Mark puts up a valiant battle. First he deploys traditional mouse traps. They are triggered and empty, in one case disappearing entirely. Then he brandishes the Squirrelinator which he uses to live trap squirrels that eat our fruit. The varmints eat the dog food bait inside that trap and exit left — or right, or however they want. We certainly don’t want poisoned dead rats under our house and so far three types of traps have failed. We need a cat!

We keep an eye out on Craigslist and in the newspaper. Nothing. We watch the webcams at our local shelter and Humane Society, and fall for a cute black and white female at the shelter. Described as shy, she lets me pet her in her little cloth-covered box with a white fuzzy ball hanging down in front of her.

“Does her little house come with her?” I ask, and they agree that’s where she’s most comfortable. We pay the $40 fee and decide to call her Aunt Bea. We stop on the way home for food, litter, and toys.

At home we set up the large crate we bought for our golden doodle and put Aunt Bea’s house there to keep her safely in the garage. We have been refinishing our garage door and want to make sure she doesn’t escape. When the door is done we open the cage and shut her in only when we take the car out. Every time we peek in, we spy her white nose and we notice she’s eating her food and using the litter box.

One day, curious, I lift the top of the crate and tip the cloth-covered box. No Aunt Bea! It’s obvious that stooping over and peering into the dark box, we’ve thought the fuzzy ball hanging down was her white face. But where does she hide? After searching all the nooks and crannies, we decide she must be going under the house through the hole rats chewed in the drywall around the washer drain pipe. Great! That’s just where we need her.

Later,  Mark needs to drive out of town and just to be cautious, he looks under the car and under the hood. We’ve read many stories about the fate of cats hiding in the engine compartment. He drives the ten miles from our house through town, then onto the freeway when WHAP! What’s left of Aunt Bea flies out from under the car.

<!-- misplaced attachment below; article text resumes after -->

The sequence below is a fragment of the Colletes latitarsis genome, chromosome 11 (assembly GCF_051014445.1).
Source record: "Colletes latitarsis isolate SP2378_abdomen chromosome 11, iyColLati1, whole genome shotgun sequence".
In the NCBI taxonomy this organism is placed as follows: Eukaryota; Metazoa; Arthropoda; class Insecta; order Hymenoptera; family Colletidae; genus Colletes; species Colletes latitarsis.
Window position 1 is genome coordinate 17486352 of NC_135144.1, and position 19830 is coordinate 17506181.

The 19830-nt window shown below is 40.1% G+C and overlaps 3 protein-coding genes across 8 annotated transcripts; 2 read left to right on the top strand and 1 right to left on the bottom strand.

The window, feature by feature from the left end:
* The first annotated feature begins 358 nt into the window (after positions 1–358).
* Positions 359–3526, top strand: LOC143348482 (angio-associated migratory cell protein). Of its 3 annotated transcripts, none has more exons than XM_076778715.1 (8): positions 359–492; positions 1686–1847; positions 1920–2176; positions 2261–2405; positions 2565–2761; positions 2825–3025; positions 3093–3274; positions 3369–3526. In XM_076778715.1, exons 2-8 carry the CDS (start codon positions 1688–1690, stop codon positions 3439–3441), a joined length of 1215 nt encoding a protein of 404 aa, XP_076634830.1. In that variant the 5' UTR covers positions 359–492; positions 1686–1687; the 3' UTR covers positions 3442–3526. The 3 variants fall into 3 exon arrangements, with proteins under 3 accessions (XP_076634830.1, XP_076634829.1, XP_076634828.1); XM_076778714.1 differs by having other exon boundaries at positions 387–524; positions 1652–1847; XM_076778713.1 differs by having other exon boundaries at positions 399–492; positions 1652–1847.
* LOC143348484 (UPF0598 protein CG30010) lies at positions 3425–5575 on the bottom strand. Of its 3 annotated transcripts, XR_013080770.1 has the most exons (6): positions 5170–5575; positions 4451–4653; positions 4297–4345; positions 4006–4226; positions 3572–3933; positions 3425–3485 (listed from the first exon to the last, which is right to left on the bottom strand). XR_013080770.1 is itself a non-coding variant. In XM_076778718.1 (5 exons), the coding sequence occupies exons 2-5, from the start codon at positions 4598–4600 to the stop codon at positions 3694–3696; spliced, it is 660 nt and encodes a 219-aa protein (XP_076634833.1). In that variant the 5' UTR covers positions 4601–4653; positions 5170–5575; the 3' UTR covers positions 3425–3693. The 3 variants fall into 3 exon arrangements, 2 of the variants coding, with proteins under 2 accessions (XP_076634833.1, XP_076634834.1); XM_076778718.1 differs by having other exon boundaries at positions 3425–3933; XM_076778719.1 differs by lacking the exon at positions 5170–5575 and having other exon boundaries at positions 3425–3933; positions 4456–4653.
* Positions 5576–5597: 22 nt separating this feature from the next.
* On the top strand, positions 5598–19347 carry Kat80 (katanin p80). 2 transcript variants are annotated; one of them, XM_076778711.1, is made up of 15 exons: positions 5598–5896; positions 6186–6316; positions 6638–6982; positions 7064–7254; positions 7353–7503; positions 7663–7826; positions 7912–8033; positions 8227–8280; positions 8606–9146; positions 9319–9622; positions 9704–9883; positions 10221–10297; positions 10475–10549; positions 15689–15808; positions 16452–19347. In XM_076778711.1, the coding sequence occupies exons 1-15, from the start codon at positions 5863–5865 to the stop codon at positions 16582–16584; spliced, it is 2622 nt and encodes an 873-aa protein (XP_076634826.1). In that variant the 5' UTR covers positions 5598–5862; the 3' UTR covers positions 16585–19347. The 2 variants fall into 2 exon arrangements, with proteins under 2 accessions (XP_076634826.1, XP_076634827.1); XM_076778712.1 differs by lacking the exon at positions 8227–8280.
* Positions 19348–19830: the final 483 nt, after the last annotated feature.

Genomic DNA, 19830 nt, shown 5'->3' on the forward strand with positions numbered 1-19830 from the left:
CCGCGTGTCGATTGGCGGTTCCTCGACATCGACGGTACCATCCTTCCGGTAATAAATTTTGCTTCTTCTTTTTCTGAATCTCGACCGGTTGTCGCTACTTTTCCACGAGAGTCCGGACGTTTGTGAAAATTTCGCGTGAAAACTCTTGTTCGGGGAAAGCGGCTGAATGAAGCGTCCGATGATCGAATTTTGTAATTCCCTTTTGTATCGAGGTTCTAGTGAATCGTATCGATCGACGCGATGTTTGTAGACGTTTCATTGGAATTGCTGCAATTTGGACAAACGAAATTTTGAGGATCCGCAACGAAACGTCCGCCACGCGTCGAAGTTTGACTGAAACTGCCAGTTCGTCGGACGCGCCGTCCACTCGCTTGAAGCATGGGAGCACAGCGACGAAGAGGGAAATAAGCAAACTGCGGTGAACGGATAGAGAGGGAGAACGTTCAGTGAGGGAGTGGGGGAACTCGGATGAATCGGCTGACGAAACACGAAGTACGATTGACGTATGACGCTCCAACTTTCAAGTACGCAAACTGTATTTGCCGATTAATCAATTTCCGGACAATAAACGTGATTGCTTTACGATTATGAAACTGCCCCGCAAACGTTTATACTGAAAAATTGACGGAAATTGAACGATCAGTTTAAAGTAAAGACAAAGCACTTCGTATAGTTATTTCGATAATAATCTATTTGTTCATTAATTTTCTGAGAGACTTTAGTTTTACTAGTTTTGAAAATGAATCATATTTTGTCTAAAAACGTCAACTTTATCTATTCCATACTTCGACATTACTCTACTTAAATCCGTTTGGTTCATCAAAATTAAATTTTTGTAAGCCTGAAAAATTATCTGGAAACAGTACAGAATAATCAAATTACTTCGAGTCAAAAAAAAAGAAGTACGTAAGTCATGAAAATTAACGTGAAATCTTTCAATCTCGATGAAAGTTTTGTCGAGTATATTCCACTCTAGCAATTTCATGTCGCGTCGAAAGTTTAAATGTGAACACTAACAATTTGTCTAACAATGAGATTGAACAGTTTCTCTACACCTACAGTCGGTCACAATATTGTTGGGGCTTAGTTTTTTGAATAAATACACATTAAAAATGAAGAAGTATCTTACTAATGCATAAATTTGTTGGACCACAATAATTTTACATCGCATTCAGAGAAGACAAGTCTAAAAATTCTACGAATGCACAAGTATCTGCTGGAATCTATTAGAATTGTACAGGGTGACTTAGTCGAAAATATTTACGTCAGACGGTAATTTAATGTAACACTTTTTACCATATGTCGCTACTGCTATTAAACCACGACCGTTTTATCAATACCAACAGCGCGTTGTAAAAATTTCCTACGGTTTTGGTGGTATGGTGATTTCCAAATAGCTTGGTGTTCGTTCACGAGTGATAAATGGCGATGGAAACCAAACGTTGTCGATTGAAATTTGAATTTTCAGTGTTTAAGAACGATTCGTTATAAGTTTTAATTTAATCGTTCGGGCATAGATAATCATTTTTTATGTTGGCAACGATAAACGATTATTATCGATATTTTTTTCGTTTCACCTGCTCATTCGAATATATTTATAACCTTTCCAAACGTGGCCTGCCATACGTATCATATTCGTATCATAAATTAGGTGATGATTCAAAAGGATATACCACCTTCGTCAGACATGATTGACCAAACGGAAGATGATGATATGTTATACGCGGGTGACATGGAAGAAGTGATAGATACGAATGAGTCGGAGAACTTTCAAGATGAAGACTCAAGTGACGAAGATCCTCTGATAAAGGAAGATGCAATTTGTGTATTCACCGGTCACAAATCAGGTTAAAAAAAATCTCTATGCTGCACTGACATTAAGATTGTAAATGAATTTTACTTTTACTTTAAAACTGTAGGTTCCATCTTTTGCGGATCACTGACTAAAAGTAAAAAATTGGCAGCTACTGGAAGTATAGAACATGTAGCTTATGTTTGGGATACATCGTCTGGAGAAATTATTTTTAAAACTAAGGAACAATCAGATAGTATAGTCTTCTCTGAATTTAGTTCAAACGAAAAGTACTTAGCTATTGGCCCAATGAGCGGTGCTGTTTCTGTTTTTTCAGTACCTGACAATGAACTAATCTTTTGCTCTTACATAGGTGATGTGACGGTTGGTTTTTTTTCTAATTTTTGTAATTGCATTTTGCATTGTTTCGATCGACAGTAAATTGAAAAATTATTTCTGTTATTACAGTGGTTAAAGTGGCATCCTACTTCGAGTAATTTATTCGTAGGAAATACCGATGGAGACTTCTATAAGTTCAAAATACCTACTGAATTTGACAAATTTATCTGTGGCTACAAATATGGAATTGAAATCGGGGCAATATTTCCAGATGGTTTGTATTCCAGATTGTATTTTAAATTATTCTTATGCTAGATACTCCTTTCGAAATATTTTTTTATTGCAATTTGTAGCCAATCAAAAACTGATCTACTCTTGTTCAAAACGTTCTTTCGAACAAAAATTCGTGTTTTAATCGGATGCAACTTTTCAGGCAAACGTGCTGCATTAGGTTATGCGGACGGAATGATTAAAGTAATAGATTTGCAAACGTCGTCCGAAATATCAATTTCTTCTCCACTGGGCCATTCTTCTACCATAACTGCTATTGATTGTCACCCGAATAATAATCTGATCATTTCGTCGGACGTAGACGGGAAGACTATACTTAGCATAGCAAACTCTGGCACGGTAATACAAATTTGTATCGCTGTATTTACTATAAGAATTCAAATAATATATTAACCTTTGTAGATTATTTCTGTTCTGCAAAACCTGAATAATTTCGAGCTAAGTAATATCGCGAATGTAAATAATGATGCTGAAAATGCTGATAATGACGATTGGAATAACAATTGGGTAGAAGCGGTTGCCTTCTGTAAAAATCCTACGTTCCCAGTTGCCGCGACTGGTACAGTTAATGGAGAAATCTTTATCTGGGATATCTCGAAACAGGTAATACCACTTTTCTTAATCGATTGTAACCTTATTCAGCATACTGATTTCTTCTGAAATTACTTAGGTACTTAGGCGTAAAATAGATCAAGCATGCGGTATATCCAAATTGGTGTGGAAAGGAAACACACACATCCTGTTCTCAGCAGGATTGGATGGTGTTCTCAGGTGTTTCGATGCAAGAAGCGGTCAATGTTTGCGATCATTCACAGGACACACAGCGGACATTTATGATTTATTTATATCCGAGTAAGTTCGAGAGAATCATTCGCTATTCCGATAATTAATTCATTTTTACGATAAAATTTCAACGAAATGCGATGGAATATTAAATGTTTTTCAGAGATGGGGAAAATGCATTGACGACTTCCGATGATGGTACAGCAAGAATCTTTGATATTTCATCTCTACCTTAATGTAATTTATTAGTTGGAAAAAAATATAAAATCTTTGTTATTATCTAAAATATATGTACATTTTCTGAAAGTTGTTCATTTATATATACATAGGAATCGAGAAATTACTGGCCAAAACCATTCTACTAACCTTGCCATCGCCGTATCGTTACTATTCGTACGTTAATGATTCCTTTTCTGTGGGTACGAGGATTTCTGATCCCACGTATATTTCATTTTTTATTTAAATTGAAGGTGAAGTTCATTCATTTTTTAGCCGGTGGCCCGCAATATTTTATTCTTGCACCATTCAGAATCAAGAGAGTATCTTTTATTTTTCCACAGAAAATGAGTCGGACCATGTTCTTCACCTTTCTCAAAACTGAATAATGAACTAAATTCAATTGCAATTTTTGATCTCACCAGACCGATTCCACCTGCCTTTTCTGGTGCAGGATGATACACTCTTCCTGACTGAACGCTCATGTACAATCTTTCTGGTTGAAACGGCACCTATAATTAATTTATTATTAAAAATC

We grieve a bit for the cat we never knew, and then we see a Craigslist for two good mousers about an hour’s drive away. When we arrive the owners have managed to capture only one, which they chase around the house a while. “That’s okay,” we say. “We only wanted one.” The owner insists that we must take both because they won’t hunt unless they’re together and says she’ll bring the other one to us when they catch him.

Our carrying cage is no match for a large fiercely struggling cat and on the way to the car the top latch springs open, the cat flies out and away. The owner calls in a few days saying she’s found someone local to take them both. We’re relieved. Good luck, we think, keeping those cats around.

We watch the cat cam at the Humane Society until we again find a lovely female. We’re told our choice is too feral and they need to keep her longer. But next door to her is a handsome big male, black with a white chest and socks. He welcomes our pats, which is an encouraging sign. Chance is his name, and we take a chance on him, paying the $60 fee. This time we leave the car outside and don’t even open the garage door. He spends day after day squeezed into a small space behind the dryer. We are to take him to the vet in a week, but we don’t chance it yet.

Finally he will come out when we call; then he asks to come in the house. We hold him, pet and brush him, introduce him to Dood, and all is well. Finally we go the vet, where he behaves admirably and we drop another $40. Still we keep him captive, just to make sure. Finally Mark opens the pet door and makes sure he knows how to go in and out. Then we leave him free for good and WHEE! He’s gone. Once Mark sees him up the hill in the orchard and calls, but he runs away.

We put a bowl of cat food in the orchard and when it disappears, Mark sets up a infrared surveillance camera and we catch photos of a pure black cat, a skunk, Stellar’s Jays and what looks like a light-colored striped cat eating the food over a period of weeks. Definitely no Chance in the photos.

Meanwhile Mark found heavy-duty rat traps at the Grange and is regularly catching rats. Maybe by the time we’re rid of rats we will have seduced a cat into staying with us?  Watch this space.

A Cat Saga, Part I

Animals have played an important role in my life and many animal stories are included in my memoir. This a new story (for another memoir?), though its preface starts years ago when a pathetic starving cat showed up at our house in northern Arizona. Our latest two elderly dogs and twenty-year-old cat had died within a couple years of each other, and we persuaded ourselves that we could live without a pet for a while. After all, we reasoned, we both worked and loved to travel. We would be free!

But we couldn’t resist this pathetic creature which had somehow found her way to our secluded home on a rural dirt road. Soon we had added another dog, a Miniature Schnauzer/Westie/Lhasa Apso mix, and of course Che and Sadie  moved with us to Oregon. We installed a side door into the garage with a pet door so they were free to roam our five wooded acres.